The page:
You never know when you may need to respond to an ill or injured person while at home, in the park, on the highway, at the market, or even on farm.  Farming is one of the most hazardous occupations as workers are exposed to confined space, gas, handle animals, exposed to zoonotic disease, high stress, extreme weather conditions, and machine and equipment hazards such as run over or entanglement.

Did you know that Nova Scotia Occupational Health and Safety has its own set of First Aid Regulations that outlines the first aid requirements at the workplace to help you prepare for a potential emergency requiring first aid?  The First Aid Regulations outline the employer’s responsibilities in providing and maintaining first aid supplies, services and trained first aiders.   This includes a means of safe and timely transport to emergency care.  The driver should not to be the caregiver during transport, another person should assist.

Training Requirements:

  1. The farm is to pay for the first aid course and the workers time while in the course at the same rate as if they were conducting their normal work duties.
  2. Persons working independently who have no one available to give first aid must be trained in emergency first aid.
  3. 1-19 workers employed regularly on the farm, requires at least one emergency first aid certificate.
  4. 20-99 workers employed regularly on the farm, requires at least one Standard First Aid Certificate.
  5. 100 or more workers employed regularly on farm, requires at least one Advanced First Aid Certificate.

First Aid Records:

When a first aider opens a first aid kit and uses the contents of the first aid kit to treat an ill or injured person at the worksite, a first aid record must be completed and the written record kept for 5 years after the date of injury.  The first aid record is not a public document and the privacy of the injured person must be protected.  First aid records may be included in your first aid kit, if not click here for a template.

The first aid record must include:

  1. name of the injured person
  2. date and time of injury
  3. location and nature of the injury to the person
  4. time first aid administered
  5. first aid treatment provided
  6. name of first aider or person providing treatment and
  7. name of person the injury was reported

Location of First Aid Supplies and First Aiders:

  • First aid kits should be readily available during all working hours and easily accessible.
  • Post the names of the available first aiders and their phone number in obvious highly visible locations on farm property and in equipment and/or vehicle cabs.
  • Keep supplies clean and dry.
  • Include first aid kits with your monthly work site inspections. Check to ensure all contents are present and they are not expired.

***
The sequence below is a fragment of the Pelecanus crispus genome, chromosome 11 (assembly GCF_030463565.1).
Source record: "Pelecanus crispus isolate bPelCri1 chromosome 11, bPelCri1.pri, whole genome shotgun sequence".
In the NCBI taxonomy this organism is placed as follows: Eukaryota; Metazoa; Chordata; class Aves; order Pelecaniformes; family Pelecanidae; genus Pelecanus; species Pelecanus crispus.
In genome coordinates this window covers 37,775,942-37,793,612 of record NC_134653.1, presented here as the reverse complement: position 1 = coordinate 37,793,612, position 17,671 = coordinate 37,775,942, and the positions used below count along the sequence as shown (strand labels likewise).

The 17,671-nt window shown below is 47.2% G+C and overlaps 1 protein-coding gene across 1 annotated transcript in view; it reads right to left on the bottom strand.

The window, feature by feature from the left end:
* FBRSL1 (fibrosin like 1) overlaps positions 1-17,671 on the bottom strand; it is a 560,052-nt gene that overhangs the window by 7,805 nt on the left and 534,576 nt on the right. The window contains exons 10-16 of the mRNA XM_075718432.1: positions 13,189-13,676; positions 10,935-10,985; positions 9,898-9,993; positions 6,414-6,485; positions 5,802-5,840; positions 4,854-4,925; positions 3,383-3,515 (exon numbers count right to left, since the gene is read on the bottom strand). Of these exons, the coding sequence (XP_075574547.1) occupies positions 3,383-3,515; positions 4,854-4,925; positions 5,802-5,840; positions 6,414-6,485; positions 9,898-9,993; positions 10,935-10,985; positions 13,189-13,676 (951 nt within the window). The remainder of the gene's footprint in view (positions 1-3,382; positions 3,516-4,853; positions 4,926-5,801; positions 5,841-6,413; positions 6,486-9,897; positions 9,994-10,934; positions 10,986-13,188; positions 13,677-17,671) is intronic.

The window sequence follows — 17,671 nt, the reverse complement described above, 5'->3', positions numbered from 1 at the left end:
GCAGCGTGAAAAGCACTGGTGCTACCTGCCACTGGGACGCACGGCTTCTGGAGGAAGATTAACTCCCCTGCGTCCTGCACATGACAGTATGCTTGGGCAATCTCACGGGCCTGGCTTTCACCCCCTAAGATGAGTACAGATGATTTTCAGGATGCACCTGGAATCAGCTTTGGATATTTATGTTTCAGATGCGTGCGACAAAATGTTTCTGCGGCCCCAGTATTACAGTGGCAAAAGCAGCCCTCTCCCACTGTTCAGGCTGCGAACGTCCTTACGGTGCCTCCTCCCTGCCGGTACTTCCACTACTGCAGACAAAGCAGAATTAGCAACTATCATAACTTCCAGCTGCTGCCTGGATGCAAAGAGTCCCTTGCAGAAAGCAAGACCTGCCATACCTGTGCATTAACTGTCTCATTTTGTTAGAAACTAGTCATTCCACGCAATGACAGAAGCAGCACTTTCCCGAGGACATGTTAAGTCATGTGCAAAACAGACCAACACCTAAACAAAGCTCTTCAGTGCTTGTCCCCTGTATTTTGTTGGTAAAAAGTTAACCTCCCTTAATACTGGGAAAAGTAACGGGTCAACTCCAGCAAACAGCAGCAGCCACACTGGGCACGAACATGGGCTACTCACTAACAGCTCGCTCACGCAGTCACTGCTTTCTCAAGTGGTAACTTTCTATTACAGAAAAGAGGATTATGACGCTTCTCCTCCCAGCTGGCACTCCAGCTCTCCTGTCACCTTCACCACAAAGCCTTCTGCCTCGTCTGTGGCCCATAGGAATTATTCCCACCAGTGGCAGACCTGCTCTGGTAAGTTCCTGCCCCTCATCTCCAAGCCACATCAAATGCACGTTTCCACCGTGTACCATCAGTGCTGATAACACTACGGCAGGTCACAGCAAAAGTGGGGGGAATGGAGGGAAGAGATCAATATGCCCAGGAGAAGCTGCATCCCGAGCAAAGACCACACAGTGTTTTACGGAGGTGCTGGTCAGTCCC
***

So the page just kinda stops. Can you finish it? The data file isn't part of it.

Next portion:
• Check the contents of first aid kits with sections 14, 15 & 16 of the first aid regulations.
    • Recommend printing a copy of the contents and adding to the back of the kit for easy reference or including as part of your inspection checklist.

First aider Responsibilities:

  • Have access to and control over the correct first aid kit and first aid room, if applicable.
  • Be available to treat an ill or injured person without delay.
  • Wear and use personal protective equipment when providing care as to prevent exposure to infectious disease.

Remote Location Plan:

A remote location is a place where it would take more than 30 minutes of surface or road travel time in one direction to reach an emergency care facility that is open during working hours.

If you have a remote location, prepare a written first aid remote location plan.

Include the following in your plan:

  1. Correct number of trained first aiders at the required level.
    1. 20 workers or less at the location, one person hold standard first aid certificate OR at least 30% of the workers hold emergency first Aid certificate.
    2. See requirements listed above.
  2. Correct number and size of first aid kits.
  3. List of first aiders with their contact information.
  4. Transportation method for the ill or injured person.
  5. Communication with and from remote locations.
  6. Reflect the scope of work performed at the remote location.
  7. Consult with the Health and Safety Committee or Representative in the development of the plan.

Exceptions to having a remote first aid plan are: no worker spends more than 10% of their time there over a 4-week period; spend more than 10% but less than 25% of their time, over a 4-week period if the safety of the location is adequately assured.

CSA Standard Available:

Did you know there is a CSA standard for first aid training and first aid kits? The CSA Standard for First Aid Training is CSA Z1210 and the CSA Standard for First Aid Kits is CSA Z1220.

If you are interested in checking out the CSA Standard for First Aid Training and First Aid Kits, you will need to access your CSA Communities account.  If you do not have an account check out this post to learn how to create an account and access standards or join the farm safety advisor on October 15th from 11:30am- 12:30pm to walk you through creating a CSA Communities account and navigating the platform.  To  register for the webinar, click here.

 

 



Events

  1. Farm Safety Nova Scotia Annual Meeting

    December 4 @ 1:00 pm - 3:00 pm
  2. Mental Fitness 101: Foundational Elements to Building a Mental Fitness Plan

    December 4 @ 1:30 pm - 2:30 pm
  3. Discovering the Root of Your Back Story: Prevention and Understanding of Back Injuries

    December 8 @ 2:00 pm - 3:00 pm
  4. Forklift Operator Training

    December 10

Contact Us

7 Atlantic Central Drive
East Mountain, N.S.
B6L 2Z2

o: 902-893-2293
f: 902-893-7036
e: info@farmsafetyns.ca